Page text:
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In this photo taken Thursday, May 15, 2014, the green sea turtle, named "Hofesh," the Hebrew word for "freedom," is fitted with a prosthetic fin at the Sea Turtle Rescue Center in Michmoret, Israel. The badly injured sea turtle's prospects are looking up - thanks to a new prosthetic fin designed by an Israeli team and modeled after the wings of a U.S. fighter jet. (AP Photo/Ariel Schalit)
MICHMORET, Israel (AP) — A badly injured sea turtle's prospects are looking up — thanks to a new prosthetic fin designed by an Israeli team and modeled after the wings of a U.S. fighter jet.

The green sea turtle, named "Hofesh," the Hebrew word for "freedom," was caught in a fishing net off Israel's Mediterranean coast in early 2009. With his two left flippers badly wounded, rescuers had to amputate, leaving him with a pair of stumps that made it difficult to swim.

Yaniv Levy, director of Israel's Sea Turtle Rescue Center, said Hofesh was initially fitted with a diver's fin, but it provided little relief and he bumped into things as he tried to swim.

In this photo taken Thursday, May 15, 2014, Yaniv Levy, director of Israel’s Sea Turtle Rescue Center, left, and Shlomi Gez, an industrial design
In this photo taken Thursday, May 15, 2014, Yaniv Levy, director of Israel's Sea Turtle Rescue Center, left, and Shlomi Gez, an industrial design student at Jerusalem?s Hadassah College, carry "Hofesh" the green sea turtle with a prosthetic fin on his back at the rescue center in Michmoret, Israel. The badly injured sea turtle's prospects are looking up - thanks to a new prosthetic fin designed by an Israeli team and modeled after the wings of a U.S. fighter jet. (AP Photo/Ariel Schalit) (Ariel Schalit/AP)

Shlomi Gez, an industrial design student at Jerusalem's Hadassah College, read about the animal on the Internet and wanted to help. He designed a prosthetic based on a fish's dorsal fin. The contraption provided some improvement, but Hofesh still had trouble breathing and rising to the surface.

Then, inspired by the design of Lockheed Martin Corp.'s F-22 Raptor warplane, Gez designed a new prosthetic with two fins. The device, somewhat resembling the aircraft's wings, was strapped onto Hofesh's back on Thursday, allowing him to move easily around his tank.

"I discovered it worked better than one fin on the back," Gez explained. "With two fins, he keeps relatively balanced, even above the water."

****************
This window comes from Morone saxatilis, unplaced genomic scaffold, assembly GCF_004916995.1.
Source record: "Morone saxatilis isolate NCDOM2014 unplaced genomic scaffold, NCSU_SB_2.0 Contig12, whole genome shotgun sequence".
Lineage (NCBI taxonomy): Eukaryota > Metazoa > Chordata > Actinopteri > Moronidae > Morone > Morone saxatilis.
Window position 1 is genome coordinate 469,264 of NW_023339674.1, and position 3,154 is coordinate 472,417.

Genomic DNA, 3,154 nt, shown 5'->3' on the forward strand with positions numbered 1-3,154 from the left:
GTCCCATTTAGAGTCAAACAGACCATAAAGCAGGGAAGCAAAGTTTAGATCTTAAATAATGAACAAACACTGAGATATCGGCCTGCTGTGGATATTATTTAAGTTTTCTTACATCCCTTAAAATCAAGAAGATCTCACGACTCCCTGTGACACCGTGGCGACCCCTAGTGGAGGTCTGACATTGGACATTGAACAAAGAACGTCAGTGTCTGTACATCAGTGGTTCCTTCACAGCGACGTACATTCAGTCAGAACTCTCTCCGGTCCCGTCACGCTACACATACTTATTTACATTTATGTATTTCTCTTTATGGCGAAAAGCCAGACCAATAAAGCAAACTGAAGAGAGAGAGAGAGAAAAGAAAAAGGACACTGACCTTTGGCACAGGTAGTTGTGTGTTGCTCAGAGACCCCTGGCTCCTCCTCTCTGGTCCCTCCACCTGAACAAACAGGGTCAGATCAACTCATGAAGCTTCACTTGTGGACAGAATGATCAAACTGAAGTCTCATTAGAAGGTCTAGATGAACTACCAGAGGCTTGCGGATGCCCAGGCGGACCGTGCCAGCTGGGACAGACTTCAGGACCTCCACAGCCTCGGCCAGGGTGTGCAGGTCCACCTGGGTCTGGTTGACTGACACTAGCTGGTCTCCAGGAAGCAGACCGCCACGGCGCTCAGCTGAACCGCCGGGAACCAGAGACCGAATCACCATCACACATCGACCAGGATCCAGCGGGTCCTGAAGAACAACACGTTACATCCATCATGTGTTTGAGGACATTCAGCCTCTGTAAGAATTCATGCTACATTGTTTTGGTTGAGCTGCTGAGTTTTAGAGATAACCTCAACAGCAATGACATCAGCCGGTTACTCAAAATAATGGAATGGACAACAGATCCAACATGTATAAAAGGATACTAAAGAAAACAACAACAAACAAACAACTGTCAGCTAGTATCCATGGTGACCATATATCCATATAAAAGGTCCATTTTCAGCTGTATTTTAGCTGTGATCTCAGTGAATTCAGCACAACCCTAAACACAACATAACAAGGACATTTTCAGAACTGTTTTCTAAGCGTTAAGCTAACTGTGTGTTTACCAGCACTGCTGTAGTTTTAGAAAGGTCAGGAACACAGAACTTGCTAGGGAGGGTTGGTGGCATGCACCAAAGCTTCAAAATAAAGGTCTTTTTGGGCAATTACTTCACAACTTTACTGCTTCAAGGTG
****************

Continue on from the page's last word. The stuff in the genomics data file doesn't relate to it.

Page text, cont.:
Levy said that Hofesh will never be able to return to the wild.

But he shares a tank with a blind female turtle named Tsurit, and researchers are optimistic the pair will mate, potentially adding to the local population of the endangered green sea turtles. He said it is difficult to say exactly how old the two turtles are, but they are estimated to be between the ages of 20 and 25, and approaching the age of sexual maturity.

"We have great plans for this guy," Levy said.

In this photo taken Thursday, May 15, 2014, the green sea turtle, named "Hofesh," the Hebrew word for "freedom," receives a new
In this photo taken Thursday, May 15, 2014, the green sea turtle, named "Hofesh," the Hebrew word for "freedom," receives a new prosthetic fin at the Sea Turtle Rescue Center in Michmoret, Israel. The badly injured sea turtle's prospects are looking up - thanks to a new prosthetic fin designed by an Israeli team and modeled after the wings of a U.S. fighter jet. (AP Photo/Ariel Schalit) (Ariel Schalit/AP)

"They will never go back to the wild, but their offspring will be released the minute they hatch and go immediately into the sea and live normally in the wild," he added.


FILE - In this Aug. 8, 2007 file photo, one of the six F-22 Raptor stealth fighter jets lands during an arrival ceremony at Elmendorf Air Force Base in
FILE - In this Aug. 8, 2007 file photo, one of the six F-22 Raptor stealth fighter jets lands during an arrival ceremony at Elmendorf Air Force Base in Anchorage, Alaska. A badly injured sea turtle's prospects are looking up - thanks to a new prosthetic fin designed by an Israeli team and modeled after the wings of Lockheed Martin Corp.'s F-22 Raptor warplane, a U.S. fighter jet, as shown here for reference. (AP Photo/Al Grillo, File) (Al Grillo/AP)